As her polar opposite sons, Justin Chien and Sam Song Li also impress in their first major roles. Chien pivots seamlessly between coiled lethality and deadpan humor as Charles, while Li’s hapless Bruce becomes the show’s emotional core. Together, their odd couple chemistry and hard-won fraternal bond form the heart that drives the show.
While bombastic and bloody, The Brothers Sun stays grounded thanks to the realism woven into its Little Taipei setting. From the Mandarin banter to regional comfort foods to the prominence given to community hubs like Eileen’s mahjong parlor, it’s a side of Asian America seldom seen. Even wild triad lore has its roots in Chinatown oral histories.
Of course the main draw is the bravura fight choreography. Paying homage to Hong Kong crime classics, the extended smackdown sequences unleash John Wick-level carnage while dangling tongues firmly in cheek. One standout scene sees Charles calmly battering goons at a child’s dino party in inflatable T-Rex getups.
But not all works… While the Sun family pops, side characters are a mixed bag. Some land their bits beautifully (Blood Boots’ cheerful menace) while others feel like hollow plot devices or stale comic relief (Alexis, TK).
As the plot lurches into high melodramatic gear, there’s less room left to develop the central relationships. The brothers’ dynamic detours into repetitive bickering, while Eileen disappears for episodes at a time. For a show about family, they spend remarkably little quality time together.
The back half amps plotting over character work, relying on convoluted twists and trauma pileups. Comedy and catharsis clash awkwardly amidst the cloying histrionics.
Stuck between gritty action and breezier bonding, The Brothers Sun loses itself in a no-man’s land where highs like the first remarkable fight scene feel unsustainably far away. But for fans of the cast or well-made comic ultraviolence, it still delivers enough entertainment to scratch that niche itch.
It’s All about Family at the End of the Day
For all its flashy action and labyrinthine twists, The Brothers Sun remains anchored by the relatable family dynamics at its core. Michelle Yeoh commands the screen as tough triad matriarch Eileen, while Justin Chien and Sam Song Li endear as her estranged sons, divided by upbringing yet bonded by blood.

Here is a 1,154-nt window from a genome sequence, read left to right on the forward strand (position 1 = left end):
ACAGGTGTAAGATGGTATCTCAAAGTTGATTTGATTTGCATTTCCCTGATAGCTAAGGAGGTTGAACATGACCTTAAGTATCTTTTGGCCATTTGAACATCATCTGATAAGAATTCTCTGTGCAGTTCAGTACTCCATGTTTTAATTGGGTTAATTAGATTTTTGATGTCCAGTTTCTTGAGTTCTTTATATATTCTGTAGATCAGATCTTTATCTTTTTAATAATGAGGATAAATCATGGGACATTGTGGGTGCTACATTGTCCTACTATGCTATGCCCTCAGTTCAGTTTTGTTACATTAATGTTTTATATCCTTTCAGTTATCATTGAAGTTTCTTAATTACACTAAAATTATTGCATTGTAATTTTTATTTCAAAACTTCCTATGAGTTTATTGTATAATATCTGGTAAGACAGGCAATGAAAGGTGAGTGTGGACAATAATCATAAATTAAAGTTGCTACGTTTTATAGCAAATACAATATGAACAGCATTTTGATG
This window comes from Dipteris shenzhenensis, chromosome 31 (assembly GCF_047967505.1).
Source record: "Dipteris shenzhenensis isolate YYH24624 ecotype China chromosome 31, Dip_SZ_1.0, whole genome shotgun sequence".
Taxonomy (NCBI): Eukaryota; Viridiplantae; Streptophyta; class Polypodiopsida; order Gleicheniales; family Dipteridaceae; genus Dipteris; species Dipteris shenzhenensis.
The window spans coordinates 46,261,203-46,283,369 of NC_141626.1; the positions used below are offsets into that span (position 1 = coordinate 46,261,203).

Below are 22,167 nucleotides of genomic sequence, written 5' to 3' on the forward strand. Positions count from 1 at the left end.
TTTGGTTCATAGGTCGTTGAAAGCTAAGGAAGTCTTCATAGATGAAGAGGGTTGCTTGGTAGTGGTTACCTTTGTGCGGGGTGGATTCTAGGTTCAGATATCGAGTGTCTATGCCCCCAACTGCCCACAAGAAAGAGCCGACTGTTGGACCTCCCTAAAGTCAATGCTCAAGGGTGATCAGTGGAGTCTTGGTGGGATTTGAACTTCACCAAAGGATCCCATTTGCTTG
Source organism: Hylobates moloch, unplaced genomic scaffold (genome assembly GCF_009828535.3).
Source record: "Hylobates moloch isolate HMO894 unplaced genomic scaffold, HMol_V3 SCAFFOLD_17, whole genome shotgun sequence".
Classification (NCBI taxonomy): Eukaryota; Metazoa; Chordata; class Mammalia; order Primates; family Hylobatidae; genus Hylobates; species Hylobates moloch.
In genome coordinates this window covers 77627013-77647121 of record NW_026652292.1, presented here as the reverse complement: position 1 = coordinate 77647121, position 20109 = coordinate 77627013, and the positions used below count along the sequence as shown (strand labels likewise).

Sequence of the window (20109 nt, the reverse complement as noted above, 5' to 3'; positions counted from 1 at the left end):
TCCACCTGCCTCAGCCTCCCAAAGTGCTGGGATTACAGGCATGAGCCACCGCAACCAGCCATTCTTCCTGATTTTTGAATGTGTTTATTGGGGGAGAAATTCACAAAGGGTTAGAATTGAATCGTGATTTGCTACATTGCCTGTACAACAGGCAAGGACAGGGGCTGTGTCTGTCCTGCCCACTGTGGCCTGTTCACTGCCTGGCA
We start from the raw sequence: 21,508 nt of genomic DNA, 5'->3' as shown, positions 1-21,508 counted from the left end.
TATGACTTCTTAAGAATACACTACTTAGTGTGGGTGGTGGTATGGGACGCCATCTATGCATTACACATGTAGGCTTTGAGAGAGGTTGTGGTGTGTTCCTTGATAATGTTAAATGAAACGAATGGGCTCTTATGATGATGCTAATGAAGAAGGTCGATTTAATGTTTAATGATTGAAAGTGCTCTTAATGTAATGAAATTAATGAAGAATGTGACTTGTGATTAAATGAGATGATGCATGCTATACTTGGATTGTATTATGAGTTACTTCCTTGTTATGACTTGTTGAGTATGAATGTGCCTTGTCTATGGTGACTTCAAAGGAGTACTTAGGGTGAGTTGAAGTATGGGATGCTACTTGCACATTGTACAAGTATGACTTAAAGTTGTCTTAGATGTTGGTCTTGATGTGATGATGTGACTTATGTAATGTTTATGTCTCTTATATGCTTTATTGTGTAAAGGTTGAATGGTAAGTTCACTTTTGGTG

It’s this Odd Couple dynamic between ruthless killer Charles and hapless improv-comic Bruce that initially gives the show its novelty value. And when the Sun family shares scenes together – during mahjong squabbles or botched torture sessions – their chemistry delights.
If only the plotting held up its end of the bargain. As the genre trappings amp up, the central relationships get buried in convoluted conspiracies. Supporting players also fail to convince amidst thinly-sketched crime world lore.
Yet for all its flaws in execution, The Brothers Sun still succeeds as an accessible entry point into the triad crime genre. It modernizes the classic formula with a wholly Asian American ensemble and an endearing family anchored by compelling star turns. Michelle Yeoh fans will lap up her signature gravitas put to comedic effect, while the bickering brother dynamic offers mass appeal.
Bolstered by bombastic shootouts and the comedic confusion of cultures, The Brothers Sun is foremost a story about the ties that bind family across generations and geographic divides. Its beating heart will speak to anyone who’s ever clashed with parents over expectations or rediscovered estranged siblings. For that relatable human element buoying all the gangland mayhem, the Sun family saga still shines.
The Brothers Sun
Despite uneven plotting and supporting characters, The Brothers Sun emerges as a solid binge thanks to the chemistry of its talented leads and moments capturing universal family bonds. Michelle Yeoh and rising stars Justin Chien and Sam Song Li anchor the zany action with heart, while nods to Asian American life further ground the show's pulpy sensibilities. For all its flaws, The Brothers Sun is an easy recommendation for genre fans hungry for both adrenaline kicks and laughs.
- Strong lead performances from Michelle Yeoh, Justin Chien and Sam Song Li
- Fun action sequences and fight choreography
- Moments of surprisingly effective emotional drama
- Spotlights Asian American culture and communities
- Supporting characters less developed
- Overly convoluted plotting
- Tonal issues and clashing comedy
- Repetitive family drama beats